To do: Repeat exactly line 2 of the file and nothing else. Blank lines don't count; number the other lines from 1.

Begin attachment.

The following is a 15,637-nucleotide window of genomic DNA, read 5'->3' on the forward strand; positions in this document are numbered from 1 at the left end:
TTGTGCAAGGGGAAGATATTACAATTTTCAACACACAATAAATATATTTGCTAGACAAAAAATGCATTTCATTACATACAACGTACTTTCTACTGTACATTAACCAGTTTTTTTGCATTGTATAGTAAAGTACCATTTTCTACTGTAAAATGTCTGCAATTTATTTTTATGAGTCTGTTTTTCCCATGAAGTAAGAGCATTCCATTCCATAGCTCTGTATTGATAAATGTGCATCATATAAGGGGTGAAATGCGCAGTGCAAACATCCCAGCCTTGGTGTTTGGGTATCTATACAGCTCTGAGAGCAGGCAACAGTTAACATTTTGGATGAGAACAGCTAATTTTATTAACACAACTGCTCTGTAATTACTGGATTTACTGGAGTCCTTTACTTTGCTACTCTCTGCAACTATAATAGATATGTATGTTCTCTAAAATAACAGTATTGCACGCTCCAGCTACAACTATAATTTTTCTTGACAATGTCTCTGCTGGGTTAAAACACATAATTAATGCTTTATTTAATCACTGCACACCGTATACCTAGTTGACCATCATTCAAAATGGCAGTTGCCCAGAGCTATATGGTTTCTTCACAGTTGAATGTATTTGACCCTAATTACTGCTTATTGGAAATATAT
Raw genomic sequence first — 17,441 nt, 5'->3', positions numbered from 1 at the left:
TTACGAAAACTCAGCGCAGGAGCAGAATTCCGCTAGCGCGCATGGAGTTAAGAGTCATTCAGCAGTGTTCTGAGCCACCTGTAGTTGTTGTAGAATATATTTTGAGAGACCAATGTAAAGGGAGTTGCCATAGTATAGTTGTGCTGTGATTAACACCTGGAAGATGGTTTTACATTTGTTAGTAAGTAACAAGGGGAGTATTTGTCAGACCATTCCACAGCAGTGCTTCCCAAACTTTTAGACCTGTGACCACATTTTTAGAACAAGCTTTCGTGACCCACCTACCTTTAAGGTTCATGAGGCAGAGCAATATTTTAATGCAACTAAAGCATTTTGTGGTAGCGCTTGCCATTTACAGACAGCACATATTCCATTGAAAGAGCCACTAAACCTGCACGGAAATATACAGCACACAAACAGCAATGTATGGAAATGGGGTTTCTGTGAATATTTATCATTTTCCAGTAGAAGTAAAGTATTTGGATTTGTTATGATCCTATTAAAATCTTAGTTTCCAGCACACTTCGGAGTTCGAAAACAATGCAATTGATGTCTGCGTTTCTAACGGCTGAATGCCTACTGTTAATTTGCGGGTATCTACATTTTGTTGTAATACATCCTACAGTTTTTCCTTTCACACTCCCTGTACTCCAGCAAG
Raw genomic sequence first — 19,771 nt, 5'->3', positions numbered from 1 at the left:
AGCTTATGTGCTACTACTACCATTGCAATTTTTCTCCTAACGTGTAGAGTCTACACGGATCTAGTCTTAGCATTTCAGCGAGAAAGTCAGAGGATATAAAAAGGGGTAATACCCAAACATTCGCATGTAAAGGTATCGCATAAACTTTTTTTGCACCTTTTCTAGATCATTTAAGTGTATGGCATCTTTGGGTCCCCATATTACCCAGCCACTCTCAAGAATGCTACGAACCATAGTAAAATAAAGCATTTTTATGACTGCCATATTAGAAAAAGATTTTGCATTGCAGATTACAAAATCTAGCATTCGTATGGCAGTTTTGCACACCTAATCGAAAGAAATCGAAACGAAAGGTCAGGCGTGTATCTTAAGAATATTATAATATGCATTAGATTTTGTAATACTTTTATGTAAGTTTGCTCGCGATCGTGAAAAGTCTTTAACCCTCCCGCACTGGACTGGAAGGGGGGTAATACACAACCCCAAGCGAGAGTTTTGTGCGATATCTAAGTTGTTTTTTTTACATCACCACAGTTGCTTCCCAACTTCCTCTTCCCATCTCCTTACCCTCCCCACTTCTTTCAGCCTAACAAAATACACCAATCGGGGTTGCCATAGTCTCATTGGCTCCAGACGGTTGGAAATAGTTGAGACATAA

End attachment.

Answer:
TTGTGCAAGGGGAAGATATTACAATTTTCAACACACAATAAATATATTTGCTAGACAAAAAATGCATTTCATTACATACAACGTACTTTCTACTGTACATTAACCAGTTTTTTTGCATTGTATAGTAAAGTACCATTTTCTACTGTAAAATGTCTGCAATTTATTTTTATGAGTCTGTTTTTCCCATGAAGTAAGAGCATTCCATTCCATAGCTCTGTATTGATAAATGTGCATCATATAAGGGGTGAAATGCGCAGTGCAAACATCCCAGCCTTGGTGTTTGGGTATCTATACAGCTCTGAGAGCAGGCAACAGTTAACATTTTGGATGAGAACAGCTAATTTTATTAACACAACTGCTCTGTAATTACTGGATTTACTGGAGTCCTTTACTTTGCTACTCTCTGCAACTATAATAGATATGTATGTTCTCTAAAATAACAGTATTGCACGCTCCAGCTACAACTATAATTTTTCTTGACAATGTCTCTGCTGGGTTAAAACACATAATTAATGCTTTATTTAATCACTGCACACCGTATACCTAGTTGACCATCATTCAAAATGGCAGTTGCCCAGAGCTATATGGTTTCTTCACAGTTGAATGTATTTGACCCTAATTACTGCTTATTGGAAATATAT